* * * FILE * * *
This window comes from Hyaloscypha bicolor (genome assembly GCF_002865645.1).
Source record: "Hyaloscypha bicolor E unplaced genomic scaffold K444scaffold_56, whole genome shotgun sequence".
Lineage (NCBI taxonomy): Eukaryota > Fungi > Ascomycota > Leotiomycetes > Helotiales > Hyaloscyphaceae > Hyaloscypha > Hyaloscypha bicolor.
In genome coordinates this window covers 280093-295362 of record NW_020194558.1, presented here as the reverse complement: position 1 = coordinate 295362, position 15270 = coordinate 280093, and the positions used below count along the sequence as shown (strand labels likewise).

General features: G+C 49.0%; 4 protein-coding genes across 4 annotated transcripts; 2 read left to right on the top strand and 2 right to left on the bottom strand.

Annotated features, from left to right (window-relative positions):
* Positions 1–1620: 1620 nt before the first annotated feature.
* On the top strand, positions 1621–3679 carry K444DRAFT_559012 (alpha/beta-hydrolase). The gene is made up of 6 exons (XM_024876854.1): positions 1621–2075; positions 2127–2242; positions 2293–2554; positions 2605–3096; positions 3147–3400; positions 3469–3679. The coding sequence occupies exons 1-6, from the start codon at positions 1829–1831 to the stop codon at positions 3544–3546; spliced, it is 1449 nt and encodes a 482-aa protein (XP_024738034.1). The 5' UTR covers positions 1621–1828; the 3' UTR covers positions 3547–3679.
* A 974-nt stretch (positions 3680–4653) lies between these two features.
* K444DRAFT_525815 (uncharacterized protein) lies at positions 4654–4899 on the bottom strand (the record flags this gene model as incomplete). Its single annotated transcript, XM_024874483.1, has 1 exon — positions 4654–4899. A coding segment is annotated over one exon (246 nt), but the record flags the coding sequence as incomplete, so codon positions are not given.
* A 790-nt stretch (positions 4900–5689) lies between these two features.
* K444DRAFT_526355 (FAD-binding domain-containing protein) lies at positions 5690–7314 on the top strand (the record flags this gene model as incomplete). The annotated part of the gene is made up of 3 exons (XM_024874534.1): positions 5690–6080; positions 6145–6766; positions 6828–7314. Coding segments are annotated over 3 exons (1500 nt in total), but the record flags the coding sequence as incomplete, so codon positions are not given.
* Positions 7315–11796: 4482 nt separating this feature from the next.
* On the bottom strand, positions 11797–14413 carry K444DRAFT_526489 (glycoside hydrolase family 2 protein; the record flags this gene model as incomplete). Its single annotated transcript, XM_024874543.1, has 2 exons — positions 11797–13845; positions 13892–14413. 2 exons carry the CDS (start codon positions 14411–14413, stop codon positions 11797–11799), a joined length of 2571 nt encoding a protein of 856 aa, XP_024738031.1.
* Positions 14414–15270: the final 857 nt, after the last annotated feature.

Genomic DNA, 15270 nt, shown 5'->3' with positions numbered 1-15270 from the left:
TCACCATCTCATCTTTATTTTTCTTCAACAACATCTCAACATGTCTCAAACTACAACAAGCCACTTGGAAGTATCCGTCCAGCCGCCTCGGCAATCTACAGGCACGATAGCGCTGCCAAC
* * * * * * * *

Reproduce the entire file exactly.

This window comes from Hyaloscypha bicolor (genome assembly GCF_002865645.1).
Source record: "Hyaloscypha bicolor E unplaced genomic scaffold K444scaffold_56, whole genome shotgun sequence".
Lineage (NCBI taxonomy): Eukaryota > Fungi > Ascomycota > Leotiomycetes > Helotiales > Hyaloscyphaceae > Hyaloscypha > Hyaloscypha bicolor.
In genome coordinates this window covers 280093-295362 of record NW_020194558.1, presented here as the reverse complement: position 1 = coordinate 295362, position 15270 = coordinate 280093, and the positions used below count along the sequence as shown (strand labels likewise).

General features: G+C 49.0%; 4 protein-coding genes across 4 annotated transcripts; 2 read left to right on the top strand and 2 right to left on the bottom strand.

Annotated features, from left to right (window-relative positions):
* Positions 1–1620: 1620 nt before the first annotated feature.
* On the top strand, positions 1621–3679 carry K444DRAFT_559012 (alpha/beta-hydrolase). The gene is made up of 6 exons (XM_024876854.1): positions 1621–2075; positions 2127–2242; positions 2293–2554; positions 2605–3096; positions 3147–3400; positions 3469–3679. The coding sequence occupies exons 1-6, from the start codon at positions 1829–1831 to the stop codon at positions 3544–3546; spliced, it is 1449 nt and encodes a 482-aa protein (XP_024738034.1). The 5' UTR covers positions 1621–1828; the 3' UTR covers positions 3547–3679.
* A 974-nt stretch (positions 3680–4653) lies between these two features.
* K444DRAFT_525815 (uncharacterized protein) lies at positions 4654–4899 on the bottom strand (the record flags this gene model as incomplete). Its single annotated transcript, XM_024874483.1, has 1 exon — positions 4654–4899. A coding segment is annotated over one exon (246 nt), but the record flags the coding sequence as incomplete, so codon positions are not given.
* A 790-nt stretch (positions 4900–5689) lies between these two features.
* K444DRAFT_526355 (FAD-binding domain-containing protein) lies at positions 5690–7314 on the top strand (the record flags this gene model as incomplete). The annotated part of the gene is made up of 3 exons (XM_024874534.1): positions 5690–6080; positions 6145–6766; positions 6828–7314. Coding segments are annotated over 3 exons (1500 nt in total), but the record flags the coding sequence as incomplete, so codon positions are not given.
* Positions 7315–11796: 4482 nt separating this feature from the next.
* On the bottom strand, positions 11797–14413 carry K444DRAFT_526489 (glycoside hydrolase family 2 protein; the record flags this gene model as incomplete). Its single annotated transcript, XM_024874543.1, has 2 exons — positions 11797–13845; positions 13892–14413. 2 exons carry the CDS (start codon positions 14411–14413, stop codon positions 11797–11799), a joined length of 2571 nt encoding a protein of 856 aa, XP_024738031.1.
* Positions 14414–15270: the final 857 nt, after the last annotated feature.

Genomic DNA, 15270 nt, shown 5'->3' with positions numbered 1-15270 from the left:
TCACCATCTCATCTTTATTTTTCTTCAACAACATCTCAACATGTCTCAAACTACAACAAGCCACTTGGAAGTATCCGTCCAGCCGCCTCGGCAATCTACAGGCACGATAGCGCTGCCAAC